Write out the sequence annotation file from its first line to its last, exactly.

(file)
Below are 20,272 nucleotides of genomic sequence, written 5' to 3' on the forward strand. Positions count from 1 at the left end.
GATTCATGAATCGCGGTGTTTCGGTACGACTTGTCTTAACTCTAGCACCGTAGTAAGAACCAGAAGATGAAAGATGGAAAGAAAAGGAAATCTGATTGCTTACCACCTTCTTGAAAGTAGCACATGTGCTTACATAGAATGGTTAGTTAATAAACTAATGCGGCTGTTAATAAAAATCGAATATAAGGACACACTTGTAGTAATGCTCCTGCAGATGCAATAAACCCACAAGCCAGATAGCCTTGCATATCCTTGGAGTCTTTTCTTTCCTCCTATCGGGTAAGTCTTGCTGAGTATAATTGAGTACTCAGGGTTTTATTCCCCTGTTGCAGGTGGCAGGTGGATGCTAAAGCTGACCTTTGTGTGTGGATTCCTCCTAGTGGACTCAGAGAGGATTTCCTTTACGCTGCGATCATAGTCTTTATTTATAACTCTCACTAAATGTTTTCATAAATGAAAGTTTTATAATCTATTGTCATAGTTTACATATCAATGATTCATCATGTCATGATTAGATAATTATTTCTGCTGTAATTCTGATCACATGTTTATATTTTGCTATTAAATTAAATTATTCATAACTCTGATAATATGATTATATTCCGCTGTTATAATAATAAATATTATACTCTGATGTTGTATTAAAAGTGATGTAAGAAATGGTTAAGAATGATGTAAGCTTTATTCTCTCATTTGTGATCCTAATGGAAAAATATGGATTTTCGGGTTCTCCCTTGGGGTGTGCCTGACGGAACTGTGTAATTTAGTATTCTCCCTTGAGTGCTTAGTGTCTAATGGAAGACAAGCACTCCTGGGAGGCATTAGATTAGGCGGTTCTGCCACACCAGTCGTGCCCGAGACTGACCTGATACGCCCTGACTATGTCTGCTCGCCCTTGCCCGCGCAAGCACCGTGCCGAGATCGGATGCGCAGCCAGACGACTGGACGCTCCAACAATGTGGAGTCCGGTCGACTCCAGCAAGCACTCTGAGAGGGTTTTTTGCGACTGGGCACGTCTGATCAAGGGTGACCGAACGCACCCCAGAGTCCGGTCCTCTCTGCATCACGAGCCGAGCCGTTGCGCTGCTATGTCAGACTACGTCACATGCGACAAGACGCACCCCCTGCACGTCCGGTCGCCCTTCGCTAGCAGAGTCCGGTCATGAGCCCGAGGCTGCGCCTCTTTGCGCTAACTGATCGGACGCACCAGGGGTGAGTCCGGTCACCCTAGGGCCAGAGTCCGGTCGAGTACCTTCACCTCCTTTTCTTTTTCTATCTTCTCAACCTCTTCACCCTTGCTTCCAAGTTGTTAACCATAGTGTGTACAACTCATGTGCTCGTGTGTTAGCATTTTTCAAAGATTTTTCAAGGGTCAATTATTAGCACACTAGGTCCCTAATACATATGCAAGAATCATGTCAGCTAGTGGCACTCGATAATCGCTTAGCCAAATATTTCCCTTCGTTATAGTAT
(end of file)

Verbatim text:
Below are 20,272 nucleotides of genomic sequence, written 5' to 3' on the forward strand. Positions count from 1 at the left end.
GATTCATGAATCGCGGTGTTTCGGTACGACTTGTCTTAACTCTAGCACCGTAGTAAGAACCAGAAGATGAAAGATGGAAAGAAAAGGAAATCTGATTGCTTACCACCTTCTTGAAAGTAGCACATGTGCTTACATAGAATGGTTAGTTAATAAACTAATGCGGCTGTTAATAAAAATCGAATATAAGGACACACTTGTAGTAATGCTCCTGCAGATGCAATAAACCCACAAGCCAGATAGCCTTGCATATCCTTGGAGTCTTTTCTTTCCTCCTATCGGGTAAGTCTTGCTGAGTATAATTGAGTACTCAGGGTTTTATTCCCCTGTTGCAGGTGGCAGGTGGATGCTAAAGCTGACCTTTGTGTGTGGATTCCTCCTAGTGGACTCAGAGAGGATTTCCTTTACGCTGCGATCATAGTCTTTATTTATAACTCTCACTAAATGTTTTCATAAATGAAAGTTTTATAATCTATTGTCATAGTTTACATATCAATGATTCATCATGTCATGATTAGATAATTATTTCTGCTGTAATTCTGATCACATGTTTATATTTTGCTATTAAATTAAATTATTCATAACTCTGATAATATGATTATATTCCGCTGTTATAATAATAAATATTATACTCTGATGTTGTATTAAAAGTGATGTAAGAAATGGTTAAGAATGATGTAAGCTTTATTCTCTCATTTGTGATCCTAATGGAAAAATATGGATTTTCGGGTTCTCCCTTGGGGTGTGCCTGACGGAACTGTGTAATTTAGTATTCTCCCTTGAGTGCTTAGTGTCTAATGGAAGACAAGCACTCCTGGGAGGCATTAGATTAGGCGGTTCTGCCACACCAGTCGTGCCCGAGACTGACCTGATACGCCCTGACTATGTCTGCTCGCCCTTGCCCGCGCAAGCACCGTGCCGAGATCGGATGCGCAGCCAGACGACTGGACGCTCCAACAATGTGGAGTCCGGTCGACTCCAGCAAGCACTCTGAGAGGGTTTTTTGCGACTGGGCACGTCTGATCAAGGGTGACCGAACGCACCCCAGAGTCCGGTCCTCTCTGCATCACGAGCCGAGCCGTTGCGCTGCTATGTCAGACTACGTCACATGCGACAAGACGCACCCCCTGCACGTCCGGTCGCCCTTCGCTAGCAGAGTCCGGTCATGAGCCCGAGGCTGCGCCTCTTTGCGCTAACTGATCGGACGCACCAGGGGTGAGTCCGGTCACCCTAGGGCCAGAGTCCGGTCGAGTACCTTCACCTCCTTTTCTTTTTCTATCTTCTCAACCTCTTCACCCTTGCTTCCAAGTTGTTAACCATAGTGTGTACAACTCATGTGCTCGTGTGTTAGCATTTTTCAAAGATTTTTCAAGGGTCAATTATTAGCACACTAGGTCCCTAATACATATGCAAGAATCATGTCAGCTAGTGGCACTCGATAATCGCTTAGCCAAATATTTCCCTTCGTTATAGTAT